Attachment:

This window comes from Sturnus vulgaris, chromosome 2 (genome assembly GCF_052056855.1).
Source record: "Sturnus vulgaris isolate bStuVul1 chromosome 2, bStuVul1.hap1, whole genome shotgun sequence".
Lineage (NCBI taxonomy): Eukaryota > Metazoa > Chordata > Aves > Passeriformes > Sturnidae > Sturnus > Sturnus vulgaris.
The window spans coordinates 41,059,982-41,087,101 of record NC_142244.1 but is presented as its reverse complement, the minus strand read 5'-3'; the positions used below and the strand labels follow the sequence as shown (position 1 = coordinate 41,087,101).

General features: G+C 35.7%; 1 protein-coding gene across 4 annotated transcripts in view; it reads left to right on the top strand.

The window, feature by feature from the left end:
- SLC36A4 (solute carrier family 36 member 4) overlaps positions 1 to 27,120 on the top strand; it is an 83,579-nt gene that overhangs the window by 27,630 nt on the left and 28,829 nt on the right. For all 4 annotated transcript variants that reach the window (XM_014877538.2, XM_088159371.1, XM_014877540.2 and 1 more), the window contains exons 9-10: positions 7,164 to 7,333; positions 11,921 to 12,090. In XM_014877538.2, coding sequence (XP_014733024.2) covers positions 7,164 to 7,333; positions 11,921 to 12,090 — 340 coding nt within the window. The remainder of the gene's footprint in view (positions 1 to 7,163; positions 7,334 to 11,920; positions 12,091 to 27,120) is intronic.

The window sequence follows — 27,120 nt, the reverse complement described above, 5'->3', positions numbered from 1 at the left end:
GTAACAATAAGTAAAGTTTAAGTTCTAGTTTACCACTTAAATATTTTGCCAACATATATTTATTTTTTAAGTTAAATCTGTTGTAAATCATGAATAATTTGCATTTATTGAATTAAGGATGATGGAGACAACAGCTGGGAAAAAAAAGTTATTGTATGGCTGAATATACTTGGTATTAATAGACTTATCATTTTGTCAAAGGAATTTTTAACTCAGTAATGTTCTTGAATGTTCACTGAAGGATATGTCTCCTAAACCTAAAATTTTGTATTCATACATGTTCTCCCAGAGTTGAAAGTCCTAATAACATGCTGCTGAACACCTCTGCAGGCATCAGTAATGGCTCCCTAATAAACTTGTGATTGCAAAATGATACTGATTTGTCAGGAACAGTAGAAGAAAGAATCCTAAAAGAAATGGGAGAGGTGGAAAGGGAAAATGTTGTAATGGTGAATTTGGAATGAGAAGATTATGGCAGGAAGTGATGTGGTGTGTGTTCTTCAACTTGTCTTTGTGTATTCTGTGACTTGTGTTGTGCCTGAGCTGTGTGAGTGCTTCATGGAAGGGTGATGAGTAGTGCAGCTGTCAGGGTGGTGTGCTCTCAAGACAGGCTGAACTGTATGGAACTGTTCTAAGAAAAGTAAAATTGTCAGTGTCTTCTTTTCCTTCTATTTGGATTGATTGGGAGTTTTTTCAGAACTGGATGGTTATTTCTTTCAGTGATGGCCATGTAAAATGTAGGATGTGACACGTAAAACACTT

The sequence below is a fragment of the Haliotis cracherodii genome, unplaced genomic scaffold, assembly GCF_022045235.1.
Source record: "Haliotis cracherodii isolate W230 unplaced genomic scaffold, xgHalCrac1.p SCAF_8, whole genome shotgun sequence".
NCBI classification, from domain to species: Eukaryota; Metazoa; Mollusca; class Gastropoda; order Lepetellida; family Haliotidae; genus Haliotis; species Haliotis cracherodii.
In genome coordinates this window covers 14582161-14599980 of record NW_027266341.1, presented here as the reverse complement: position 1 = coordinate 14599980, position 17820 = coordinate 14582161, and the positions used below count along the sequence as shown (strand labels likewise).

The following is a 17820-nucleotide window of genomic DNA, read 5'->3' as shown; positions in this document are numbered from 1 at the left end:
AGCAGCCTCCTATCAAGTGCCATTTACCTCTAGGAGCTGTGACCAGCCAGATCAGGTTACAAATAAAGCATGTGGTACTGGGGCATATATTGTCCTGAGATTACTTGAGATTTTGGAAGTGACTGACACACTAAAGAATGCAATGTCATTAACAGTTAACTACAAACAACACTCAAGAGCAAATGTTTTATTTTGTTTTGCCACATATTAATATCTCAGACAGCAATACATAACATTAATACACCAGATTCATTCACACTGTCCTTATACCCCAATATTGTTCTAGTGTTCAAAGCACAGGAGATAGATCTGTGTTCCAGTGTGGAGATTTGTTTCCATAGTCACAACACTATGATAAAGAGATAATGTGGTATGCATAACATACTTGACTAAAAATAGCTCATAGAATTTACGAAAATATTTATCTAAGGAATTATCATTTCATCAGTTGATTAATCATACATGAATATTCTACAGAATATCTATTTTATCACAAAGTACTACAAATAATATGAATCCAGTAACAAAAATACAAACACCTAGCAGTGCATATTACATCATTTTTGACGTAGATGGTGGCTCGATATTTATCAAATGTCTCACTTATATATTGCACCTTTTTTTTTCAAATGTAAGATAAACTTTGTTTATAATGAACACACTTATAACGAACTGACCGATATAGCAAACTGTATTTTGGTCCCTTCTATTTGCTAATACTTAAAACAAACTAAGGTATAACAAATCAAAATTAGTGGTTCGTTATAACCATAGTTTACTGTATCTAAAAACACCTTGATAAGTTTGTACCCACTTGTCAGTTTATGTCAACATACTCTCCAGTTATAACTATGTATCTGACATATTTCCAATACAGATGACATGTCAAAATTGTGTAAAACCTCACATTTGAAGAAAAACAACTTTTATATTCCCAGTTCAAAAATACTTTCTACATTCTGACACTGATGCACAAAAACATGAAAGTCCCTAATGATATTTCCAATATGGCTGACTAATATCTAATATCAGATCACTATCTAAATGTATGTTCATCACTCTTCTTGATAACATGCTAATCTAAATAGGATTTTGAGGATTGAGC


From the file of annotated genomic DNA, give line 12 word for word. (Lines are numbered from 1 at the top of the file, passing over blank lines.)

NCBI classification, from domain to species: Eukaryota; Metazoa; Mollusca; class Gastropoda; order Lepetellida; family Haliotidae; genus Haliotis; species Haliotis cracherodii.